A table by the kitchen used to be an insult. Today, front-row access to the guy with stains on his apron is the best seat in the house.
“It’s the perfect place,” says Cristina Mancini. As 20th Century Fox Television Distribution’s VP of marketing, publicity and promotions, she loves to use the in-kitchen table at Norman’s on Sunset to entertain key business clients. “It’s private, but still fun. The more activity going on, the better.”
With their exhibition kitchens, fine chefs used to be like well-behaved children — seen, but not heard. Today, with the Food Network and cooking reality shows providing access to restaurants’ inner workings, the chance to eat in a live kitchen is a little like getting a backstage pass.
“You can smell the food, hear the commotion,” says Norman’s chef de cuisine Michael Bryant. “You want everything to be perfect because you’re on stage.”
However, that’s the difference between restaurants and TV studios: When you’re preparing dinners for 150 people a night, no one gets to call “cut.”
“Sometimes we get so knee-deep in the weeds,” Bryant says. “I’ve nailed a veal chop at a line cook in front of guests.”
Meson G executive chef Josef Centeno describes himself as shy, but he provided some drama of his own one night. “We were in the middle of the big rush,” says server Adam Murray. “Josef went to stab the ticket and the stake went right through his hand.”
The Meson G chef’s table — a counter that faces the open kitchen — didn’t complain. “No one noticed,” Murray says. “He wrapped up (his hand), did a few shots of tequila and finished up.”
Centeno says he learned to cope with the chef’s table by turning to an actor’s art: Stage whispering.
“We don’t have that protection of a closed kitchen when all the chaos is going on,” he says. “I have to quietly threaten my cooks’ lives.”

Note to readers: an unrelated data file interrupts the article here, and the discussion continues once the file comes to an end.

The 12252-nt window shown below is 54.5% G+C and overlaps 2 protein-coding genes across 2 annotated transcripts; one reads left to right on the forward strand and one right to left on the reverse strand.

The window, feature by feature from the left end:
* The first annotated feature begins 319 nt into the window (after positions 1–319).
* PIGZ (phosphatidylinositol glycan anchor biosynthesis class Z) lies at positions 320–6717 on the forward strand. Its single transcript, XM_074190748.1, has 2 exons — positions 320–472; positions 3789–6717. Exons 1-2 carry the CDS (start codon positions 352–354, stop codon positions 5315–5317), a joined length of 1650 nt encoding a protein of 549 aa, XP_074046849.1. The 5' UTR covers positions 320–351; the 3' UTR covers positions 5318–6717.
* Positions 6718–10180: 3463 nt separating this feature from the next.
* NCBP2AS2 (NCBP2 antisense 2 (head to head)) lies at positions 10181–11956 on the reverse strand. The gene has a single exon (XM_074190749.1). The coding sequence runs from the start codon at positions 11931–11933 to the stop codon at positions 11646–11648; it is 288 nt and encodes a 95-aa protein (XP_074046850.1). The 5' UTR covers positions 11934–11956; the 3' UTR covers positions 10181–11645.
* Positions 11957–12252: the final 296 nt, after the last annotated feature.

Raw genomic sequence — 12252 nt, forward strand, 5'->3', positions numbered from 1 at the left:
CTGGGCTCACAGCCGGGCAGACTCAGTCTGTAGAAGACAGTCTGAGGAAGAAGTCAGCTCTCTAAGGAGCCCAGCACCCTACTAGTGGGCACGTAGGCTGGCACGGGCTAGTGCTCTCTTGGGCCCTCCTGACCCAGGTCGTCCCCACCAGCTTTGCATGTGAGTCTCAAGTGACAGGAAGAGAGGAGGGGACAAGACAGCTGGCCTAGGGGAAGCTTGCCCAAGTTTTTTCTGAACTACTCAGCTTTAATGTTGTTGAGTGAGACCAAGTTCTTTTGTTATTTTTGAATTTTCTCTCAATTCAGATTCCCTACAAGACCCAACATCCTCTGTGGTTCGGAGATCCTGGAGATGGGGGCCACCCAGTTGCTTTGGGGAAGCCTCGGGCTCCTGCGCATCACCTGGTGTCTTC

And not all chef’s tables are created equal. At Providence, it’s enclosed within thick glass walls that evoke the isolation booths of early TV quiz shows; on a recent night at Patina, chef’s table guests were treated to an impromptu Bach concerto by L.A. Philharmonic cellist Daniel Rothmuller, who happened to be sitting at the bar with his 1711 Stradivarius.
Such access doesn’t come cheaply. Hotel Bel-Air’s Table One requires a $1,000 minimum and a month’s notice to secure a spot. However, cost is no hedge against disaster; one night, a kitchen fire forced the restaurant to serve dessert on the hotel’s front lawn.
Sometimes, it’s the chef who pays the price. Bel-Air chef de cuisine Bruno Lopez took media training classes, in part to overcome his anxiety over cooking in front of strangers.
Now, he says, he doesn’t even notice that he’s being watched. “I enjoy talking with the people,” he says. “They’re my main focus. I tell them, ‘It’s your kitchen tonight.’ ”
However, that can also mean that diners are sharing more than they realize. At Meson G one Valentine’s Day, Murray watched a diner hit on the hostess every time his date left the chef’s table.
“We see it all” he says. “It works both ways.”